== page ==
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Underrated Places In Scotland To Visit In 2017

Belhaven Beach In Dunbar | © Michal Ziembicki/Flickr
Belhaven Beach In Dunbar | © Michal Ziembicki/Flickr
When talking about Scotland, it’s hard to imagine that there exists any underrated places. After all, ‘I don’t want to visit glorious Skye or tour the historic Edinburgh Castle’ said no one ever! Although the main attractions are must-visit sights, why not shake things up a bit and focus on the less ‘touristy’ of places? From Bute to Dunbar, use that wildcard and explore the places in Scotland that deserve more credit.

Bute

Unbeknown to many, the Isle of Bute is up there with the best places to visit in Scotland. Adorned with seals (yes, seals!) and enchanting beyond belief, not only does it have a fantastic array of eateries and spots to stay, but it happens to have one of the most impressive neogothic mansions in the world — Mount Stuart House. A resplendent display of architecture, this mansion has it all, from mountains of marble and elaborate décor to a rare copy of Shakespeare’s first folio, and themes of astrology, art, and mysticism. Hours can be spent touring the many Victorian gardens, shops, pubs and even a seaweed shop!

Mount Stuart House © WikiCommons
Seaweed On Bute © Red Rose Exile/Flickr

Dunbar

One of the many jewels surrounding Edinburgh, Dunbar is the perfect day-trip kind of place. If escaping from the capital sounds appealing, make way for East Lothian and don’t stop until you reach Belhaven Fruit Farm, just as you enter Dunbar. A fruit farm with a twist, visitors can pick their own strawberries, grab a delicious bite in the café and spend an age drooling over everything in the farm shop. Expect a tremendous gin selection, artisanal chocolates and gourmet food. Another must-visit destination is Fox Lake, Scotland’s first cable wakeboarding park and the only ropes course over water in the U.K. From scenic Segway treks at the edge of John Muir Way and ringo rides on inflatables to cable wakeboarding, this spot is an adrenaline junkie’s dream.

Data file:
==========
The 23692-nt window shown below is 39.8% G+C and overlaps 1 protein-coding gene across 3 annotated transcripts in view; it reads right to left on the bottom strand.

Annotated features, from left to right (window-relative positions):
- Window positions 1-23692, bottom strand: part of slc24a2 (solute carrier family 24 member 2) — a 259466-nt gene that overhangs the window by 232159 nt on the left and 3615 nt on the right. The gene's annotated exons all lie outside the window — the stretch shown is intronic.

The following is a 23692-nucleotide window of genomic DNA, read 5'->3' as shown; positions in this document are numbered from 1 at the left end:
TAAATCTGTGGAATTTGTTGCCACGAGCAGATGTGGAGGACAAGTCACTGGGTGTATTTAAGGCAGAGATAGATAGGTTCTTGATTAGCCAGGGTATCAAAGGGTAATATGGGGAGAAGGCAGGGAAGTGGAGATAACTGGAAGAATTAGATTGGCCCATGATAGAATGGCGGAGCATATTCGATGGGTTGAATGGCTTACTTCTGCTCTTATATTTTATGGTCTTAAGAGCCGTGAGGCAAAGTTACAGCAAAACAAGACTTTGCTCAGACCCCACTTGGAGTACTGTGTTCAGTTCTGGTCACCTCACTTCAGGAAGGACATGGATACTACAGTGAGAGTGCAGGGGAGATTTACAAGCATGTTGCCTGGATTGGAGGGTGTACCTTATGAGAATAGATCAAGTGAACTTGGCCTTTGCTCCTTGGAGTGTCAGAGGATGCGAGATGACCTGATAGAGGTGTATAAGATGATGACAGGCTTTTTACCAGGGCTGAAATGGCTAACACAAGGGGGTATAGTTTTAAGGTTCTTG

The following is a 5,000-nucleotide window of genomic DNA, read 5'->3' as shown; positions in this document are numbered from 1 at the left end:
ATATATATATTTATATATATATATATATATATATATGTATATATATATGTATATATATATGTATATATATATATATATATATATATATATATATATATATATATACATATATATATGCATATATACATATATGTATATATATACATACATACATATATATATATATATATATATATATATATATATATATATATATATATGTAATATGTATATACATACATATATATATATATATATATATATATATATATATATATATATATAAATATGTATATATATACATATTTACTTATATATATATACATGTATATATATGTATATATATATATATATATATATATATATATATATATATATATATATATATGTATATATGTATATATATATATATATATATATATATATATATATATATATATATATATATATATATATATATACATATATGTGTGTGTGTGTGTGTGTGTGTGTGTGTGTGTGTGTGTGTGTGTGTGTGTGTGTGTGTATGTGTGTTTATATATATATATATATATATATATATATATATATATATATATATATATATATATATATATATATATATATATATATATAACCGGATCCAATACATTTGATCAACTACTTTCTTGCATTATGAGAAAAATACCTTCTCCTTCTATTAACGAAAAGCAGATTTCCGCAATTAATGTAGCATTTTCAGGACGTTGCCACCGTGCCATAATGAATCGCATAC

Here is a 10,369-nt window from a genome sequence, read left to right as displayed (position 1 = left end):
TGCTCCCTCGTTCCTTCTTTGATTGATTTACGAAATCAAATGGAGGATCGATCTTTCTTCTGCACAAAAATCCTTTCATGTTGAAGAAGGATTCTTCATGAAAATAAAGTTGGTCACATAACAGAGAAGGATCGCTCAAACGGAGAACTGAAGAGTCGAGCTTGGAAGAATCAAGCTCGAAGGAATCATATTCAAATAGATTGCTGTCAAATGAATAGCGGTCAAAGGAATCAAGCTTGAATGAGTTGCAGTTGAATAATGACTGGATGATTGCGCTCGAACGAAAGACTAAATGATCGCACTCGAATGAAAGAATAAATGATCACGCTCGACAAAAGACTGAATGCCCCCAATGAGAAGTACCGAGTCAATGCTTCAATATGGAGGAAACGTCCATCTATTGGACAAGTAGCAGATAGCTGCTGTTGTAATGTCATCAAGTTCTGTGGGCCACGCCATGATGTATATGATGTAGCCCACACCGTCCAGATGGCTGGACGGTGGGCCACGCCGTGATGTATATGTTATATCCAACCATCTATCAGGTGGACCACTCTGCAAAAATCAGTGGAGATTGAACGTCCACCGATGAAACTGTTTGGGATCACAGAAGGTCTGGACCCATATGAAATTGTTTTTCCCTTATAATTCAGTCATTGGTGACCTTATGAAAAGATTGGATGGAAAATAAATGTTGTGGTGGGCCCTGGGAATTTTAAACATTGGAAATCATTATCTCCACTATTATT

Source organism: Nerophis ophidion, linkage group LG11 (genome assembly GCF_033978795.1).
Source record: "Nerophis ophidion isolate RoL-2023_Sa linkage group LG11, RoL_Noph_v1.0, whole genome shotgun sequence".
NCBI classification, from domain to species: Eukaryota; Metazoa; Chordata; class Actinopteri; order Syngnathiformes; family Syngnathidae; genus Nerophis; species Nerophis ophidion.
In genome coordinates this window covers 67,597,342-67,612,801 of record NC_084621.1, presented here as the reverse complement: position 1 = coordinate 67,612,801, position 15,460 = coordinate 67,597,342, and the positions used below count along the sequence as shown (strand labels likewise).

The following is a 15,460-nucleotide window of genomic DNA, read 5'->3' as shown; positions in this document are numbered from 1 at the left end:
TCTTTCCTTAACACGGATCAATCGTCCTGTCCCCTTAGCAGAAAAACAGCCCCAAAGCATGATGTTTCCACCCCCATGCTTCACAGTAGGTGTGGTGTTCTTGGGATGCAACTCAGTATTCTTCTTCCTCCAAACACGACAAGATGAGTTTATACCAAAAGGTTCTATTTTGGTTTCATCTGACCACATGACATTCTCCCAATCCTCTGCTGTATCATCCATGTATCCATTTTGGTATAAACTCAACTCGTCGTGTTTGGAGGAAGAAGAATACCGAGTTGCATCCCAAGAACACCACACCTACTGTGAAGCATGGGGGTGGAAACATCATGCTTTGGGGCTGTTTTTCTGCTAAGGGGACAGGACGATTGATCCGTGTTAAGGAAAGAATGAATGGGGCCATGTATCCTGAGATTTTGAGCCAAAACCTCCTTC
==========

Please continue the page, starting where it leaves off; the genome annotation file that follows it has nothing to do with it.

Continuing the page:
Fruit Farm © thebittenword.com/Flickr
Wakeboarding © Red CreaDeporte/Flickr

St. Abbs

Blink and you may miss it. St. Abbs, a picturesque fishing village on the southeastern coast, is the kind of place you read about in an adventure novel. Those interested in scenic seaside walks and listening to the soothing swishing of the waves will be in their element. Before it was renamed St. Abbs during the late 19th century, this wee haven was called Coldingham Shore. Today, the crystal waters and ethereal underwater scenery make this spot a magnet for scuba divers. In fact, it’s so stunning that St. Abbs was the first Voluntary Marine Reserve site in the U.K. Asides from beach walks and sea-related activities, the few inviting watering holes are a treat, as is Number Four, the local art gallery.

The Lighthouse At St Abbs (Cropped) © Jonathan Combe/Flickr
Shed At St Abbs © WikiCommons

Wester Ross

Game of Thrones fan or not, this was the first Westeros! Situated amidst the awe-inspiring Highlands, Wester Ross is a loosely defined place perfect for a spontaneous getaway. Copious villages lay within this region, including Applecross, Torridon and Ullapool. Graceful and striking, Loch Maree is described as the most beautiful Highland loch. Oh, and forget Nessie — this loch has her own denizen of the deep in the form of Muc-sheilche, who perhaps guards the nearby chapel ruins, graveyard, Holy well and Holy tree on the wee Isle of Maree. Skeptical? Why not bathe in her waters, which is thought to hold medical qualities and help combat lunacy. Inverewe Garden and Beinn Eighe Nature Reserve and Hiking Trails cannot be overlooked, either.

Mountains Of Wester Ross © Henry Hemming/Flickr
Loch Maree © Samuel David/Flickr

Stirling

The city of Stirling makes a welcomed change from the likes of Glasgow and Edinburgh. Described as the ‘brooch which clasps the Highlands and Lowlands together’, Stirling, back in the day, played a most important role as the ‘Gateway To The Highlands’. A haven for history buffs, tradition states that when the Vikings attacked, an astute wolf would howl to the people, informing them of the pending invasion, hence why the Beast of Stirling is a wolf. From admiring the Great Hall and touring the Renaissance Palace in Stirling Castle to Loch Rusky, Stirling deserves a standing ovation in the fun factor.

Stirling Castle © Stirling Council/Flickr
Loch an Rusgaidh, Trossachs